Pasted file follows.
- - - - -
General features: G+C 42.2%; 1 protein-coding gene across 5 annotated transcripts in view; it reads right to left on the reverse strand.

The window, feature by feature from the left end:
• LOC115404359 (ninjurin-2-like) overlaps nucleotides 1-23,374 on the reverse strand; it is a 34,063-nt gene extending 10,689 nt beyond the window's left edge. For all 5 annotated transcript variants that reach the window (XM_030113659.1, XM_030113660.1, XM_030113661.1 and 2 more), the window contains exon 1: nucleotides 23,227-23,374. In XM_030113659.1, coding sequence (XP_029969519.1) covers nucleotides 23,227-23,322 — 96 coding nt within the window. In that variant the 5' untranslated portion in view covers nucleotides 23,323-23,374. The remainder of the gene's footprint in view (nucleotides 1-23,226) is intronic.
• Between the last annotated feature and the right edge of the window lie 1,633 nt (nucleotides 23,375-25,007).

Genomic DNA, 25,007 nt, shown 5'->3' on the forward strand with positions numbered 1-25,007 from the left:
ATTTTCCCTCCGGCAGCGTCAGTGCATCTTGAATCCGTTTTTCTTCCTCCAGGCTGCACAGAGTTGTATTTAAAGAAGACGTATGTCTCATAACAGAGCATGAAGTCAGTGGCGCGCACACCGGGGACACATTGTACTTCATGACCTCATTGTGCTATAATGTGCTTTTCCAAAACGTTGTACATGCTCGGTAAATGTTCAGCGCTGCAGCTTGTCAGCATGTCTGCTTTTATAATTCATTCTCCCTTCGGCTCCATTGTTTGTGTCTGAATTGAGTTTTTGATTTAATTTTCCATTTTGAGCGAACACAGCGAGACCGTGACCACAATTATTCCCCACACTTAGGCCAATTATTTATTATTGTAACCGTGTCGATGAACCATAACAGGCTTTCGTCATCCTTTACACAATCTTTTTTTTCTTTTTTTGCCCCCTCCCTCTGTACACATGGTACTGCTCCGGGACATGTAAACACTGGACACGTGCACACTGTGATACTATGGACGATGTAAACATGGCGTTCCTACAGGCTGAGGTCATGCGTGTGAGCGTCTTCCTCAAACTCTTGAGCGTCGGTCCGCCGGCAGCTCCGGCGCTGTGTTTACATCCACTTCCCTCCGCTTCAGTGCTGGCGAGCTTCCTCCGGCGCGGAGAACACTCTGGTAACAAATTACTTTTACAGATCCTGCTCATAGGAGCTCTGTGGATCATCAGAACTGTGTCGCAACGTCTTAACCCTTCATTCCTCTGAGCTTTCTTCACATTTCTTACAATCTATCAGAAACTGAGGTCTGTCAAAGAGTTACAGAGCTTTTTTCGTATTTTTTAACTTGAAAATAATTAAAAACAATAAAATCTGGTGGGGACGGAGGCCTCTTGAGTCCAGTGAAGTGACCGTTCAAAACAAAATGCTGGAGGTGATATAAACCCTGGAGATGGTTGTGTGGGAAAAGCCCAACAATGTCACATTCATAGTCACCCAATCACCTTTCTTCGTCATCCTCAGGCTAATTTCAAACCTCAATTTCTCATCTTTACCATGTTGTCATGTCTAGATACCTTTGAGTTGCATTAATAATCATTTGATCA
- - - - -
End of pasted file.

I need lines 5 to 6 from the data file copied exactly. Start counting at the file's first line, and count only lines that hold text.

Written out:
Genomic DNA, 25,007 nt, shown 5'->3' on the forward strand with positions numbered 1-25,007 from the left:
ATTTTCCCTCCGGCAGCGTCAGTGCATCTTGAATCCGTTTTTCTTCCTCCAGGCTGCACAGAGTTGTATTTAAAGAAGACGTATGTCTCATAACAGAGCATGAAGTCAGTGGCGCGCACACCGGGGACACATTGTACTTCATGACCTCATTGTGCTATAATGTGCTTTTCCAAAACGTTGTACATGCTCGGTAAATGTTCAGCGCTGCAGCTTGTCAGCATGTCTGCTTTTATAATTCATTCTCCCTTCGGCTCCATTGTTTGTGTCTGAATTGAGTTTTTGATTTAATTTTCCATTTTGAGCGAACACAGCGAGACCGTGACCACAATTATTCCCCACACTTAGGCCAATTATTTATTATTGTAACCGTGTCGATGAACCATAACAGGCTTTCGTCATCCTTTACACAATCTTTTTTTTCTTTTTTTGCCCCCTCCCTCTGTACACATGGTACTGCTCCGGGACATGTAAACACTGGACACGTGCACACTGTGATACTATGGACGATGTAAACATGGCGTTCCTACAGGCTGAGGTCATGCGTGTGAGCGTCTTCCTCAAACTCTTGAGCGTCGGTCCGCCGGCAGCTCCGGCGCTGTGTTTACATCCACTTCCCTCCGCTTCAGTGCTGGCGAGCTTCCTCCGGCGCGGAGAACACTCTGGTAACAAATTACTTTTACAGATCCTGCTCATAGGAGCTCTGTGGATCATCAGAACTGTGTCGCAACGTCTTAACCCTTCATTCCTCTGAGCTTTCTTCACATTTCTTACAATCTATCAGAAACTGAGGTCTGTCAAAGAGTTACAGAGCTTTTTTCGTATTTTTTAACTTGAAAATAATTAAAAACAATAAAATCTGGTGGGGACGGAGGCCTCTTGAGTCCAGTGAAGTGACCGTTCAAAACAAAATGCTGGAGGTGATATAAACCCTGGAGATGGTTGTGTGGGAAAAGCCCAACAATGTCACATTCATAGTCACCCAATCACCTTTCTTCGTCATCCTCAGGCTAATTTCAAACCTCAATTTCTCATCTTTACCATGTTGTCATGTCTAGATACCTTTGAGTTGCATTAATAATCATTTGATCA